Kenny Butterill,
Troubadour Tales
(NoBullSongs, 2014)

Canadian singer-songwriter Kenny Butterill has three musical influences, all worn on his sleeve.

The first and most obvious is the late J.J. Cale, and two and three are the still-living Donovan (who contributes harmonica on one cut) and the late Phil Ochs. Butterill, however, is not the mostly politicized writer Ochs famously was. After the first two cuts -- "Good Thing That Couldn't Happen Here" (a broadside against media and political corruption) and "Gaia Blues" (a sort of Donovan-like fairytale lamenting the state of the Earth) -- Butterill is off into other territory. Traveled, it must be said, without the lightest of step.

Subtle and nuanced are not adjectives that characterize what he puts to paper. Consider a couple of representative examples:

TV News used to birddog for the people
But like the Suits, they're just as evil...

All I need is your image in mind
The truth of my love transcends space and time.

I used to be a songwriter -- I still get royalty checks from those now-distant efforts -- and thus I speak, perhaps, with some authority when I observe that the fact words may rhyme (more or less) is not sufficient reason to rhyme them (more or less). Only (approximate) rhyme is happening in lines like these, as opposed to cogently expressed broader sentiment. I certainly have nothing against straightforward, un-obscure lyrics, but Butterill is simply not very good at them. Beyond that, his voice has such a limited range that his singing feels more like a kind of speaking.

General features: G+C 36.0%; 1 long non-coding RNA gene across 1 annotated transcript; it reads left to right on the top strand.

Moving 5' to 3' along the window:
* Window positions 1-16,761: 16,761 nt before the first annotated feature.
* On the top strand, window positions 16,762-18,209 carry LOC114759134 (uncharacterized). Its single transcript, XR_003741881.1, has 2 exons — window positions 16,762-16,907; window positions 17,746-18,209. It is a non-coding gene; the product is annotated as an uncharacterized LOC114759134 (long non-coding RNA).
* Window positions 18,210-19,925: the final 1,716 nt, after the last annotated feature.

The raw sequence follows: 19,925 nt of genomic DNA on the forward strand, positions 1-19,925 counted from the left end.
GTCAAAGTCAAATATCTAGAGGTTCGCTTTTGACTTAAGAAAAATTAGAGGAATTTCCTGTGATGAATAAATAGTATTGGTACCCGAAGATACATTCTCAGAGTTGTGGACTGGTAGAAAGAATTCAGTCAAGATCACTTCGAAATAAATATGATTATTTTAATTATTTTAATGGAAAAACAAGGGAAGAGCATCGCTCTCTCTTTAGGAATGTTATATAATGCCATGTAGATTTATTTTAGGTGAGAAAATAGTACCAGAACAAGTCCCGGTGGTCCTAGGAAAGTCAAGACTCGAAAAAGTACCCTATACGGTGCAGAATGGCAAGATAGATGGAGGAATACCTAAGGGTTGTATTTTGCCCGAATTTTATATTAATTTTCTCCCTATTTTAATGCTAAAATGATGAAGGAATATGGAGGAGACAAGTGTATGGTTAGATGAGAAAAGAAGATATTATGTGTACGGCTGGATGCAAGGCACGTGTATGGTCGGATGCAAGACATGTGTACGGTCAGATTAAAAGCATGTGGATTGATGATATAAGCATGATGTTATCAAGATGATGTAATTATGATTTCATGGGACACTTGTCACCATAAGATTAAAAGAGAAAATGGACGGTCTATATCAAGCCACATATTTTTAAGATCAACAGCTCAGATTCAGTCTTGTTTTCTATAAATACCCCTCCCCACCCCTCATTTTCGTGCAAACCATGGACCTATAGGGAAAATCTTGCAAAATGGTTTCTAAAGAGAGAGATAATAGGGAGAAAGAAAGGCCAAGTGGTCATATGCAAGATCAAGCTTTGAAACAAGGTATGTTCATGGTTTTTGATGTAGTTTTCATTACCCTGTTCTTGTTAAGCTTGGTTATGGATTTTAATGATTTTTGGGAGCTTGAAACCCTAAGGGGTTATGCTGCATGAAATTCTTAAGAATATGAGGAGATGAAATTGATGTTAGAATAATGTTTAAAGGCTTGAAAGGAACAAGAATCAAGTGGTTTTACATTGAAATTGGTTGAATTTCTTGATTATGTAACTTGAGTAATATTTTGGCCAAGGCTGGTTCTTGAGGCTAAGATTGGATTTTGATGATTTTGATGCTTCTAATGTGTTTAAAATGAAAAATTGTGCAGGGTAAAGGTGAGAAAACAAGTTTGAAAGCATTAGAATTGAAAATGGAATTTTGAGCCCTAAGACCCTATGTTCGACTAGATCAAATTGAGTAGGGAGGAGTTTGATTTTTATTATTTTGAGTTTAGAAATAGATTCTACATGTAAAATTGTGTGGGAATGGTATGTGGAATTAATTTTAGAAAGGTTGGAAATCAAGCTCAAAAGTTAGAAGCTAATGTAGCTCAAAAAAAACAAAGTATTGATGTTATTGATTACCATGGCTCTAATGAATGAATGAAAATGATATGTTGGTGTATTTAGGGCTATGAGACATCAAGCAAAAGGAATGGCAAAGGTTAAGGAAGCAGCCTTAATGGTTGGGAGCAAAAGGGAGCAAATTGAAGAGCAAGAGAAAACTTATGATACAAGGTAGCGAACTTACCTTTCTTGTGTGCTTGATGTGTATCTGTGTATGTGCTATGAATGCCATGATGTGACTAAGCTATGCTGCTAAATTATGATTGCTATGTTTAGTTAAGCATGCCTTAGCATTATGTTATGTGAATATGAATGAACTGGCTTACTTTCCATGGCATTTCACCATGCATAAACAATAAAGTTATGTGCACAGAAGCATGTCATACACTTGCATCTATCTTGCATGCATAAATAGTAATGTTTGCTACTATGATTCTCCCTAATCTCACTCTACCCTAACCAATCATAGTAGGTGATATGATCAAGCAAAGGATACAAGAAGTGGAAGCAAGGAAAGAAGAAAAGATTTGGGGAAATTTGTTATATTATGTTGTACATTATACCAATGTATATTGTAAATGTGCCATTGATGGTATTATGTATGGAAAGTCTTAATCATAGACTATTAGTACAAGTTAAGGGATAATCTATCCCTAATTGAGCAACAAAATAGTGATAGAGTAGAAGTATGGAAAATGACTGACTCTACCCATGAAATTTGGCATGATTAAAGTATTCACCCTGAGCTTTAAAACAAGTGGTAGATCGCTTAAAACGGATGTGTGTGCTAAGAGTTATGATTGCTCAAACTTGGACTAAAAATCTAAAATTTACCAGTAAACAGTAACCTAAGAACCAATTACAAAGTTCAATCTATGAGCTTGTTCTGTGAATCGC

The above is ordinarily fatal, and it would be easy to end the review there. Except that, oddly and unexpectedly, Troubadour Tales is actually enjoyable. Butterill comes across as a humble and approachable guy, always a plus as far as I'm concerned. Recorded over six years in a dizzying variety of recording studios in Canada, the United States (California, Texas, Tennessee, New York) and Austria, it boasts a clean, crisply professional, irresistibly appealing sound, and not only because much of it owes to Cale's rolling blues rhythms. (One cut, "Hocus Pocus," is a tribute to Cale. To his credit Butterill is open about his musical debts.) Butterill never forces his voice to do anything it can't do, and so it works comfortably within its small confines. If there are many performers who are technically more able, not many can put forth such an aura of unforced amiability and sincere authenticity.

music review by
Jerome Clark

7 November 2015

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